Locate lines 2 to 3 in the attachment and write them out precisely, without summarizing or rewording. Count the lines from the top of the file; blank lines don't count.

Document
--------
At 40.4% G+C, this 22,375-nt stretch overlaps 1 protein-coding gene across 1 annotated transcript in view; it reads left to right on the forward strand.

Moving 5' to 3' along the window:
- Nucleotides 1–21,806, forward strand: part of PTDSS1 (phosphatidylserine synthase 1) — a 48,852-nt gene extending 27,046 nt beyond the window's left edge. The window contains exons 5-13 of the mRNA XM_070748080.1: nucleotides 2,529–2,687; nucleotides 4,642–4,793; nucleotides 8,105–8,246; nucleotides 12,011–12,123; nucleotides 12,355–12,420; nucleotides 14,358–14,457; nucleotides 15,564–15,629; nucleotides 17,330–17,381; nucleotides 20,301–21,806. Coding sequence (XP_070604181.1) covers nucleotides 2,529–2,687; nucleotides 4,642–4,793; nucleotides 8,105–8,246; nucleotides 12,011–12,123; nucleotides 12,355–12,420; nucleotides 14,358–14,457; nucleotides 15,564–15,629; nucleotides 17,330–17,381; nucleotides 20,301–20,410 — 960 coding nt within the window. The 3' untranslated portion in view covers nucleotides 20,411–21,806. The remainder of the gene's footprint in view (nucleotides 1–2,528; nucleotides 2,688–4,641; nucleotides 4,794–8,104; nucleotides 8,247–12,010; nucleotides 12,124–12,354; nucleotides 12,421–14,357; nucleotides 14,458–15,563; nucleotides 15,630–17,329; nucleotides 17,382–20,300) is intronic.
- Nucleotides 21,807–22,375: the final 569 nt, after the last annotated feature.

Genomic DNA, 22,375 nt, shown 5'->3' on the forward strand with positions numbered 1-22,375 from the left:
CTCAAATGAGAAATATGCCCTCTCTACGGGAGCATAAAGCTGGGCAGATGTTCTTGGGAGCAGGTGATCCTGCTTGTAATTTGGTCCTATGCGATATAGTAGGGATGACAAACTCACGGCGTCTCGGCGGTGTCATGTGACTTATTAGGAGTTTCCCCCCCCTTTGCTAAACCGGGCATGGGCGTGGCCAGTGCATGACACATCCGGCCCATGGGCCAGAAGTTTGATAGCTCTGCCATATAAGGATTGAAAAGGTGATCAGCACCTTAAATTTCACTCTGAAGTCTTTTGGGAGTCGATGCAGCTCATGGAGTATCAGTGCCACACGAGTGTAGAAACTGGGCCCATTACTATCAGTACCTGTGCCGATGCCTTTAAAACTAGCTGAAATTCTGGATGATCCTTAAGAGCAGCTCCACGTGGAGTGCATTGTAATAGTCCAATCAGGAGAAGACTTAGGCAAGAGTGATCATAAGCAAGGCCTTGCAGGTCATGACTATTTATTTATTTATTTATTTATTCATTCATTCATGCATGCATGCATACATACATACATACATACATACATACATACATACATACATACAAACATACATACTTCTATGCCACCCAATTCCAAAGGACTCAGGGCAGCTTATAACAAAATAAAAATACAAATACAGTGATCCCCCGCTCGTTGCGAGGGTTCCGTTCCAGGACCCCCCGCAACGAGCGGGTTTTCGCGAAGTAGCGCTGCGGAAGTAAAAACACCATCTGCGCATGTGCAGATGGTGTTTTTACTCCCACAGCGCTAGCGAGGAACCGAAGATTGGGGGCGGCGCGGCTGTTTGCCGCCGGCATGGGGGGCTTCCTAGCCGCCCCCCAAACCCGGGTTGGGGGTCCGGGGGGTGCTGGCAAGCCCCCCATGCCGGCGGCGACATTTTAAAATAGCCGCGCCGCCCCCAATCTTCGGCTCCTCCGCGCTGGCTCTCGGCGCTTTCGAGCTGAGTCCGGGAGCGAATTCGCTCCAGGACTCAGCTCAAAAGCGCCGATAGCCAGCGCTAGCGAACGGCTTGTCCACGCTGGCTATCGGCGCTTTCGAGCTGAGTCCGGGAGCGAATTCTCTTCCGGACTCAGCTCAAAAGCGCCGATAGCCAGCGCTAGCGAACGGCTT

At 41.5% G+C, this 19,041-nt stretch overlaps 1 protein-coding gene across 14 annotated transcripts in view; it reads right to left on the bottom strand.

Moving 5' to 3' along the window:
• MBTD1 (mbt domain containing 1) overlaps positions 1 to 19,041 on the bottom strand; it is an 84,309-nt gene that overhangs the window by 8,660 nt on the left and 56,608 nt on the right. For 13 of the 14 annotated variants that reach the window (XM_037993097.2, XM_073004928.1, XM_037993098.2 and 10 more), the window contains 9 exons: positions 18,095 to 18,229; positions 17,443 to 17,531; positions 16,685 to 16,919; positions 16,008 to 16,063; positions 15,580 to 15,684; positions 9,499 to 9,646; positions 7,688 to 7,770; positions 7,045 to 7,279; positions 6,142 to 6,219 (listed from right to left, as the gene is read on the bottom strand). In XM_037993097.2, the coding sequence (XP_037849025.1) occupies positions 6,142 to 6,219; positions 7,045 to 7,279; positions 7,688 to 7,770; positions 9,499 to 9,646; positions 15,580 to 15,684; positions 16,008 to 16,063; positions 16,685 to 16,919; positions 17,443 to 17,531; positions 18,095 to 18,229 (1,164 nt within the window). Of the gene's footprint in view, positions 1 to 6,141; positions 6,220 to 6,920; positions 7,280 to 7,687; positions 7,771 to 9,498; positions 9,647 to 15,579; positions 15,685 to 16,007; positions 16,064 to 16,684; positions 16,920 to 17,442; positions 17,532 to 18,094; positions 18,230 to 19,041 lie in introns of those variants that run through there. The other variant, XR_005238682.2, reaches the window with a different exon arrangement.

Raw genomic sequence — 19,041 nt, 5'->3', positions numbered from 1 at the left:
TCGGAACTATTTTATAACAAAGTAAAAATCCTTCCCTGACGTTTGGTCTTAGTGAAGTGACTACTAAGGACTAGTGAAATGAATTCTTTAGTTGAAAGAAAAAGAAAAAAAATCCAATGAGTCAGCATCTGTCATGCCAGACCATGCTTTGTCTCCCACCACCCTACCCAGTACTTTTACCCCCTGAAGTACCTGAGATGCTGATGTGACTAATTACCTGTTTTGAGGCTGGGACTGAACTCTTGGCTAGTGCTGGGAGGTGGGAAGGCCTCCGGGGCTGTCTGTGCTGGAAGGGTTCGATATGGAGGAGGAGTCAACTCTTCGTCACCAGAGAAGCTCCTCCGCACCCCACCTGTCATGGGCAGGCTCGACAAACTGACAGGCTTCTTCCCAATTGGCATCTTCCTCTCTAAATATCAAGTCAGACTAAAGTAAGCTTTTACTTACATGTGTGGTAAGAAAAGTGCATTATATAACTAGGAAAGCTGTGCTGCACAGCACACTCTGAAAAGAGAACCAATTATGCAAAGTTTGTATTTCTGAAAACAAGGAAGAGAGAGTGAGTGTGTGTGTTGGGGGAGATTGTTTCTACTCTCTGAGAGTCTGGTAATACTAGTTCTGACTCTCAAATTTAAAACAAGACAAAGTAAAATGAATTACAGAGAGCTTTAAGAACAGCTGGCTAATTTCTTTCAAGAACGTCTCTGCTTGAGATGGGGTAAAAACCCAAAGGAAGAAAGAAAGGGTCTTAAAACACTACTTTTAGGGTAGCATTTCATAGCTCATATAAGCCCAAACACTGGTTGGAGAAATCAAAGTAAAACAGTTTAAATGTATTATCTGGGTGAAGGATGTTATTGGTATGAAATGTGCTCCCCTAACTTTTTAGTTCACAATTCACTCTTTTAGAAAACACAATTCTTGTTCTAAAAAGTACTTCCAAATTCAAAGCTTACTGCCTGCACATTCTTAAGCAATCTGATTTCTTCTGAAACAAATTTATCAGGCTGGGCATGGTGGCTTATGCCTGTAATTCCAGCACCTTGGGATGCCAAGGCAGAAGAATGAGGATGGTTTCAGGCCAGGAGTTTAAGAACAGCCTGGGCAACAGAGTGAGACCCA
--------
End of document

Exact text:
Moving 5' to 3' along the window:
- Nucleotides 1–21,806, forward strand: part of PTDSS1 (phosphatidylserine synthase 1) — a 48,852-nt gene extending 27,046 nt beyond the window's left edge. The window contains exons 5-13 of the mRNA XM_070748080.1: nucleotides 2,529–2,687; nucleotides 4,642–4,793; nucleotides 8,105–8,246; nucleotides 12,011–12,123; nucleotides 12,355–12,420; nucleotides 14,358–14,457; nucleotides 15,564–15,629; nucleotides 17,330–17,381; nucleotides 20,301–21,806. Coding sequence (XP_070604181.1) covers nucleotides 2,529–2,687; nucleotides 4,642–4,793; nucleotides 8,105–8,246; nucleotides 12,011–12,123; nucleotides 12,355–12,420; nucleotides 14,358–14,457; nucleotides 15,564–15,629; nucleotides 17,330–17,381; nucleotides 20,301–20,410 — 960 coding nt within the window. The 3' untranslated portion in view covers nucleotides 20,411–21,806. The remainder of the gene's footprint in view (nucleotides 1–2,528; nucleotides 2,688–4,641; nucleotides 4,794–8,104; nucleotides 8,247–12,010; nucleotides 12,124–12,354; nucleotides 12,421–14,357; nucleotides 14,458–15,563; nucleotides 15,630–17,329; nucleotides 17,382–20,300) is intronic.